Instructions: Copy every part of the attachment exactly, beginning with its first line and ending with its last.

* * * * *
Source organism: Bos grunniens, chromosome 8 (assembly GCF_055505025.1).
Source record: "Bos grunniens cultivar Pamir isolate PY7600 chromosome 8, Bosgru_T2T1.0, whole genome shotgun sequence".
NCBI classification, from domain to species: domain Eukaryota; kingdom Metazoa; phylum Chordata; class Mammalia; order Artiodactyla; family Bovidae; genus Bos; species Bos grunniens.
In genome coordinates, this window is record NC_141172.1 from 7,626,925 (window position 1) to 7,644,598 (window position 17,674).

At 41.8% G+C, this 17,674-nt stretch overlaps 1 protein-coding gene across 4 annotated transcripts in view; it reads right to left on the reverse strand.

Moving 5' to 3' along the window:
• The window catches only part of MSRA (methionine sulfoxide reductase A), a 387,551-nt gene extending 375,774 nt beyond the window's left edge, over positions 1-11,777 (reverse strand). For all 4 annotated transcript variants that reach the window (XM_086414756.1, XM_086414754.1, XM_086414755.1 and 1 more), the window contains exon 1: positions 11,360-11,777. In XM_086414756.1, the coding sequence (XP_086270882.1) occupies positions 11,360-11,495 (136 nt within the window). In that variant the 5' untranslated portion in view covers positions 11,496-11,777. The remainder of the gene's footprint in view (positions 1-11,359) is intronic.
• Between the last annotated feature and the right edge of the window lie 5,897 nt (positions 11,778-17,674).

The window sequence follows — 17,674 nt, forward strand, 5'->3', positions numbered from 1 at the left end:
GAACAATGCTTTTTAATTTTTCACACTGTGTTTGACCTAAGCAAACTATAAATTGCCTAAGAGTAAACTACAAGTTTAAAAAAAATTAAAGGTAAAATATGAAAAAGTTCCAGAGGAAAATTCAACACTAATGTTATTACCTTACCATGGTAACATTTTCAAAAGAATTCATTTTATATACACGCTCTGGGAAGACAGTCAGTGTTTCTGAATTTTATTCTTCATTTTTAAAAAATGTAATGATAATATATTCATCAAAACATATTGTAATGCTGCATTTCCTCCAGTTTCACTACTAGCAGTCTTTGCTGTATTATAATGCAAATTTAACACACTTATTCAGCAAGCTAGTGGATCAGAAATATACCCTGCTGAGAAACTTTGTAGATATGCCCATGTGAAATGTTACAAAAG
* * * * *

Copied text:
Source organism: Bos grunniens, chromosome 8 (assembly GCF_055505025.1).
Source record: "Bos grunniens cultivar Pamir isolate PY7600 chromosome 8, Bosgru_T2T1.0, whole genome shotgun sequence".
NCBI classification, from domain to species: domain Eukaryota; kingdom Metazoa; phylum Chordata; class Mammalia; order Artiodactyla; family Bovidae; genus Bos; species Bos grunniens.
In genome coordinates, this window is record NC_141172.1 from 7,626,925 (window position 1) to 7,644,598 (window position 17,674).

At 41.8% G+C, this 17,674-nt stretch overlaps 1 protein-coding gene across 4 annotated transcripts in view; it reads right to left on the reverse strand.

Moving 5' to 3' along the window:
• The window catches only part of MSRA (methionine sulfoxide reductase A), a 387,551-nt gene extending 375,774 nt beyond the window's left edge, over positions 1-11,777 (reverse strand). For all 4 annotated transcript variants that reach the window (XM_086414756.1, XM_086414754.1, XM_086414755.1 and 1 more), the window contains exon 1: positions 11,360-11,777. In XM_086414756.1, the coding sequence (XP_086270882.1) occupies positions 11,360-11,495 (136 nt within the window). In that variant the 5' untranslated portion in view covers positions 11,496-11,777. The remainder of the gene's footprint in view (positions 1-11,359) is intronic.
• Between the last annotated feature and the right edge of the window lie 5,897 nt (positions 11,778-17,674).

The window sequence follows — 17,674 nt, forward strand, 5'->3', positions numbered from 1 at the left end:
GAACAATGCTTTTTAATTTTTCACACTGTGTTTGACCTAAGCAAACTATAAATTGCCTAAGAGTAAACTACAAGTTTAAAAAAAATTAAAGGTAAAATATGAAAAAGTTCCAGAGGAAAATTCAACACTAATGTTATTACCTTACCATGGTAACATTTTCAAAAGAATTCATTTTATATACACGCTCTGGGAAGACAGTCAGTGTTTCTGAATTTTATTCTTCATTTTTAAAAAATGTAATGATAATATATTCATCAAAACATATTGTAATGCTGCATTTCCTCCAGTTTCACTACTAGCAGTCTTTGCTGTATTATAATGCAAATTTAACACACTTATTCAGCAAGCTAGTGGATCAGAAATATACCCTGCTGAGAAACTTTGTAGATATGCCCATGTGAAATGTTACAAAAG